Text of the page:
Fungi Question

Attached pics are looking up at sub floor in basement. Yes, I know what it looks likes but it’s an area that’s surrounded by completely dry sub floor with dining room right above it. Tramex reading was only 11 at it’s highest on the darkest stains. No odor after scraping a bit with my finger and it’s as hard to wash off as motor oil. Any ideas? 16 year old home with no signs of moisture intrusion anywhere.



Looks to me like everything on the “ceiling” has been painted to hide something.

Fire, oil, soot, who knows.

Stains from matches being lit close to the area??

when i see any area sprayed like that Erol I always think previous fire/ smoke damage …quite often I’m right…anything else there to make you think this might have been the cause???just my thoughts…jim

I’m beginning to think they are trying to hide more evidence of mold by the fresh paint job. The mold dude is going out tomorrow morning.

What county cell were you in? :mrgreen:

Wood is painted silver or white in homes with smoke damage. Around 2000 mold mitigation began to use anti-microbial paints that in many cases are also white.

I would report

“Woods in crawlspace have been painted for undetermined reason. This is sometimes done for smoke or mold remediation reasons. Some suspect mold or smoke like staining was seen however I am uncertain of the cause or origin. Refer to the seller’s disclosure for possible information and consult an expert to to determine cause and possible subsequent action.”


“Woods in crawlspace have been painted for undetermined reason. Consult an expert to to determine cause and possible subsequent action.”

Cash check

With no odor and no evidence of char or melting, the fire theory doesn’t seem very important. If there was no evidence of excessive moisture levels anywhere near and no moisture source above this area, where’s the evidence of excessivley large mold colonies or any mold problem?

Sorry, Texas mentality. We are required to report some past repairs. Painted wood in an area the client may not see is certainly a past something. It would be prudent to report it in Texas.

NACHI SOP do not require reporting it (after a quick scan) so you would appear to be in compliance if you ignored it. I always report painted wood in an attic or crawlspace. Not saying anyone else has to.

I was in 32C.

But they damn well better in Texas or you may find one of those letters in your mailbox!

Anything that may be suspect (painted or stained) better go in the report even if there is no other evidence of previous fire or the structural integrity being compromised.

It’s a “Texas” thing

To elaborate on “Texas mentality” TREC can, will, and has penalized an inspector for lack of reporting an absent drain stop! :shock:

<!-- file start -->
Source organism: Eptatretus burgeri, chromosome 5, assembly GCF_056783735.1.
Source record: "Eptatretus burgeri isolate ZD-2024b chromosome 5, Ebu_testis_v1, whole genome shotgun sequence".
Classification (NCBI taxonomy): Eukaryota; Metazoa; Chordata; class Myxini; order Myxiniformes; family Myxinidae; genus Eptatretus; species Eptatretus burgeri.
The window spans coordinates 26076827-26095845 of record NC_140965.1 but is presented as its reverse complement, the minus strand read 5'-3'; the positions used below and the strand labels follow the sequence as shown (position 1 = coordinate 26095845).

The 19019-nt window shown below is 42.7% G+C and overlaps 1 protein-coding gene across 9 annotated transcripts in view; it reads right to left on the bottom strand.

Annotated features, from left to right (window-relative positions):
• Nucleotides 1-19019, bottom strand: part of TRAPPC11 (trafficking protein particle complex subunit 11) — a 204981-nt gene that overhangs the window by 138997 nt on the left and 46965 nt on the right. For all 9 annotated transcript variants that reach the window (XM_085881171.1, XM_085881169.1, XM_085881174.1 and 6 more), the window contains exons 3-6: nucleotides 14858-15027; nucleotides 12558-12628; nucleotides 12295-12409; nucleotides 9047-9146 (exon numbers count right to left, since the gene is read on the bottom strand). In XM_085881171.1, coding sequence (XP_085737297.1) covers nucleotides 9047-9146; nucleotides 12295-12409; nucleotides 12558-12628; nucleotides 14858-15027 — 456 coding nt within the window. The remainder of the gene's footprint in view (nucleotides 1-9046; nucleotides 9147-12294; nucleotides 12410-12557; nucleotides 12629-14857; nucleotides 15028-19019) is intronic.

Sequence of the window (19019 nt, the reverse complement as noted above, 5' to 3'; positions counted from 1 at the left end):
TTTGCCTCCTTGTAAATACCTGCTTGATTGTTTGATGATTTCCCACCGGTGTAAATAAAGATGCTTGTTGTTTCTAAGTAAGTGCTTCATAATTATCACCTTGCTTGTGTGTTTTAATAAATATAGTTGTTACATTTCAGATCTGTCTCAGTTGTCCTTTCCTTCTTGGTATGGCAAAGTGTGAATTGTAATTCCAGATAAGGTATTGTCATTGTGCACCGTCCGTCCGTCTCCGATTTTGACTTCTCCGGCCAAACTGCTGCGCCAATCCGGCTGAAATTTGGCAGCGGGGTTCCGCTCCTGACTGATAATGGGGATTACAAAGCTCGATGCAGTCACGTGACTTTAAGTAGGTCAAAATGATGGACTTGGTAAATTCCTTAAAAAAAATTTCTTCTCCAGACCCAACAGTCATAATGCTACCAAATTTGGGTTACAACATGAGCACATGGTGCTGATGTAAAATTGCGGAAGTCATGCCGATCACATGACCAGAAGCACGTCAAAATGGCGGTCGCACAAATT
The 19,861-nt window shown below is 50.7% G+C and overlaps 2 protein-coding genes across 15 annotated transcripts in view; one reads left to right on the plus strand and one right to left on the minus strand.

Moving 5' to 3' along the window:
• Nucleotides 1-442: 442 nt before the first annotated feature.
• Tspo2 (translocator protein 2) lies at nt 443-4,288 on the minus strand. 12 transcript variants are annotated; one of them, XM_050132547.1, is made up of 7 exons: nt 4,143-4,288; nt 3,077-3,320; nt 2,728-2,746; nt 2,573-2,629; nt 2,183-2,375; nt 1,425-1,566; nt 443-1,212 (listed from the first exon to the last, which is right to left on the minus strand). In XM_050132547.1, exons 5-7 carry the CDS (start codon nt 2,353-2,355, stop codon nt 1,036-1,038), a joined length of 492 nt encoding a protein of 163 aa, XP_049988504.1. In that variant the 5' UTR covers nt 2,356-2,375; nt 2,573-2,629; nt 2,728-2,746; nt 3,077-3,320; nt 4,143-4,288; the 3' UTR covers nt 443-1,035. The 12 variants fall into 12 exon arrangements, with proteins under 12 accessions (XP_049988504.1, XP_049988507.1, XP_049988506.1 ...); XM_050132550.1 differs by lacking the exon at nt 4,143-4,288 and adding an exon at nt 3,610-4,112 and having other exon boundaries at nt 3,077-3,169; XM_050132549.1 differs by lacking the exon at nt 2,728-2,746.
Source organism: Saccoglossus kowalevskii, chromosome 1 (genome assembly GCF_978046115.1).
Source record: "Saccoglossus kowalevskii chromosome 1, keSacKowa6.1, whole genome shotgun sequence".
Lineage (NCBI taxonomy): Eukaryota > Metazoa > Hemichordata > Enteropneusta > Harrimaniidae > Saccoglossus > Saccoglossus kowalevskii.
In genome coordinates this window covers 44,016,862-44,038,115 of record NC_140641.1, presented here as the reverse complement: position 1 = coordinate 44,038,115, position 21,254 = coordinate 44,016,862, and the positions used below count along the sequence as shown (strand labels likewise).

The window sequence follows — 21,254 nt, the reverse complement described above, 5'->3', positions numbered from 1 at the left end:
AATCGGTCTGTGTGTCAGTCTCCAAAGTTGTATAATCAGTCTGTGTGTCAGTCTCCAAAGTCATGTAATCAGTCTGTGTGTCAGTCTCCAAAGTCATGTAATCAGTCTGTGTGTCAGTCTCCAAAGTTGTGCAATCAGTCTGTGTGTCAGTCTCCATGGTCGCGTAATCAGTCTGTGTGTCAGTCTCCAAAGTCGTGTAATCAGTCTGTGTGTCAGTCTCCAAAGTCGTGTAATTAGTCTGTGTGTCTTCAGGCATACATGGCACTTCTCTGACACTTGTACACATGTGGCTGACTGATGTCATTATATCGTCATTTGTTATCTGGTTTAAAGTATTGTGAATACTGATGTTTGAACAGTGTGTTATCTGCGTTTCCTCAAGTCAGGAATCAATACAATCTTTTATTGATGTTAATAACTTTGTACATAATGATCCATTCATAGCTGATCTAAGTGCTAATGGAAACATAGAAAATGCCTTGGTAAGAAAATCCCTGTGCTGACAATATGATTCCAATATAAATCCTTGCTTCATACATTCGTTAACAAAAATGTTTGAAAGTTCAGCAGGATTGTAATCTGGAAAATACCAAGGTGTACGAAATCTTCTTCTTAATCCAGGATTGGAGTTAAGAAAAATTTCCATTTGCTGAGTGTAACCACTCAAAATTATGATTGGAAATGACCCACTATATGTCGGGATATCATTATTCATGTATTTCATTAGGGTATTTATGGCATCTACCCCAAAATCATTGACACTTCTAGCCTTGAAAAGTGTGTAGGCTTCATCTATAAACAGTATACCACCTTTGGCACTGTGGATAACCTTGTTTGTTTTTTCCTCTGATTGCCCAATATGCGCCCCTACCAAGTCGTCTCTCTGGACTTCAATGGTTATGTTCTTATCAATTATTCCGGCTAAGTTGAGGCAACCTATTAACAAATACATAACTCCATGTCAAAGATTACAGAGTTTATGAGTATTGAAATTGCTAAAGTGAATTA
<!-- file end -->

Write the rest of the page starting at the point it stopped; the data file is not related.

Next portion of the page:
Realtors control the inspector committee and inspection industry. Managing the inspection industry has nothing to do with random chaos . . . . . it is intentional chaos. TREC has the people in place to continue that . . . and they are.

Let a plaintiff hire the right expert to go after your insurance with the SoP and you’ll look like a puppy getting pushed through a disposer. :shock:

The issues are in the unfinished basement. Everything in the basement is painted a fresh white. Joists, unfinished walls even white over white PVC! On the exterior someone painted over severely rotted window frames. I may tell the client to keep looking. :shock:

Sorry to get off track. We have few basements so I am unsure what customs are common regarding painting in that situation. We have a fair amount of crawlspace homes and they are not painted unless there has been some moisture or smoke problem. I would call out anything unusual or infrequent if not for FYI only. When there is doubt there is no doubt. Report it even if you have to say “I don’t know what it is”.

The mold dude is going to do a test tomorrow. I’m going to join him so I can take a second look at a few things I noticed on some blown up pics. Particularly the seller’s strange desire to paint PVC. :^o

Thats a odd situation.

Ever get a real bad vibe about an inspection…

The PVC is painted by over spray. The sprayer origination was at the lower left of the photo and it projected to the upper left. The dark staining is the area that was not covered by the spray because the PVC was in the way. The dark area is a clue to what the entire area looked like before it was sprayed.

Going out on the limb. Looks like decay from a condensation event or leakage from above, especially if soils are dry. The PVC is too clean for smoke unless the original melted and was replaced. Let us know.

So in Texas re-painting must be called out as a possible defect?